In the last 20 years, the U.S. stock market has undergone an alarming change that too few people are aware of.
Between 1996 and 2016, the number of listed companies fell by half, from 7,322 to 3,671, according to data from Credit Suisse. This occurred despite the U.S. economy growing nearly 60 percent over the same period. What's even more flummoxing is that the United States seems to be the only developed country that lost so many stocks. Most other countries actually gained around 50 percent.
So why is this happening? We can point to a number of culprits.
For one, merger-and-acquisition activity has strengthened in recent years, and when M&A takes place, a company is consequentially delisted (if it was listed before the deal). The same thing happens, of course, when a company goes out of business.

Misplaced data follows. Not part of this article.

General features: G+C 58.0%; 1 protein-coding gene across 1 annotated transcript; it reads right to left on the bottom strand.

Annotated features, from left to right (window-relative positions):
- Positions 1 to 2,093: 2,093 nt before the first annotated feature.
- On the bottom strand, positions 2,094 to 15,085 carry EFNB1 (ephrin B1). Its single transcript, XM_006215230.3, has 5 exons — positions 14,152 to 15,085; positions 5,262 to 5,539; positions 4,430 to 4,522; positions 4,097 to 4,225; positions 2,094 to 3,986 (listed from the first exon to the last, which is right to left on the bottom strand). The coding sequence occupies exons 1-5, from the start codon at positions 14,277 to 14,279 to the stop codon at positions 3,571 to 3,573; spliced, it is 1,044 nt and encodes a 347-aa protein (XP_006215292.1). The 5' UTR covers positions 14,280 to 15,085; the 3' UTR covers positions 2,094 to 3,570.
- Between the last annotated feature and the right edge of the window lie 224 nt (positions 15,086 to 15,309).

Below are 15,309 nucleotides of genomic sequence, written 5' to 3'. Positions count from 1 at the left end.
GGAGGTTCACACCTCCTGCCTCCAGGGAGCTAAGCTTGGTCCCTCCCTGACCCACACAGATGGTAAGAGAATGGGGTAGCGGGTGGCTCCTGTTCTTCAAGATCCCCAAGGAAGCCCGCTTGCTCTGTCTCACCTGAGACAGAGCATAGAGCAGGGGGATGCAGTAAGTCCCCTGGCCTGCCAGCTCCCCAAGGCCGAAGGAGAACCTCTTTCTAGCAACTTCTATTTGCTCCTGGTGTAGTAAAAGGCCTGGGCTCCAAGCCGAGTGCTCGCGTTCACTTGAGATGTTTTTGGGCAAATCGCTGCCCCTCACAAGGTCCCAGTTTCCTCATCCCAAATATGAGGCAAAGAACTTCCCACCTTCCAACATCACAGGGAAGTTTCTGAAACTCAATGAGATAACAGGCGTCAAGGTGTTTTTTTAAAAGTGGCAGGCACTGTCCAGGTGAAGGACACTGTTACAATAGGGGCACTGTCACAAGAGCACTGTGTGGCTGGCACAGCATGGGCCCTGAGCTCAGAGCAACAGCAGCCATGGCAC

Another reason could be the growth of private capital, which allows companies to raise funds without having to go public. Between 2013 and 2015, the amount of private money invested in tech start-ups alone tripled from $26 billion to $75 billion, according to consulting firm McKinsey. As a result, more and more software firms are managing to reach $10 billion in value before their initial public offering. Think Dropbox, Airbnb, Pinterest, Uber — all of which, for now, have avoided selling shares to public market investors.
My belief is that, out of all the reasons for fewer U.S. stocks and IPOs, the most impactful has been the surge in federal regulations over the last two decades. Rising costs associated with being listed on an exchange and meeting compliance standards have prohibited IPOs for all but the largest U.S. firms.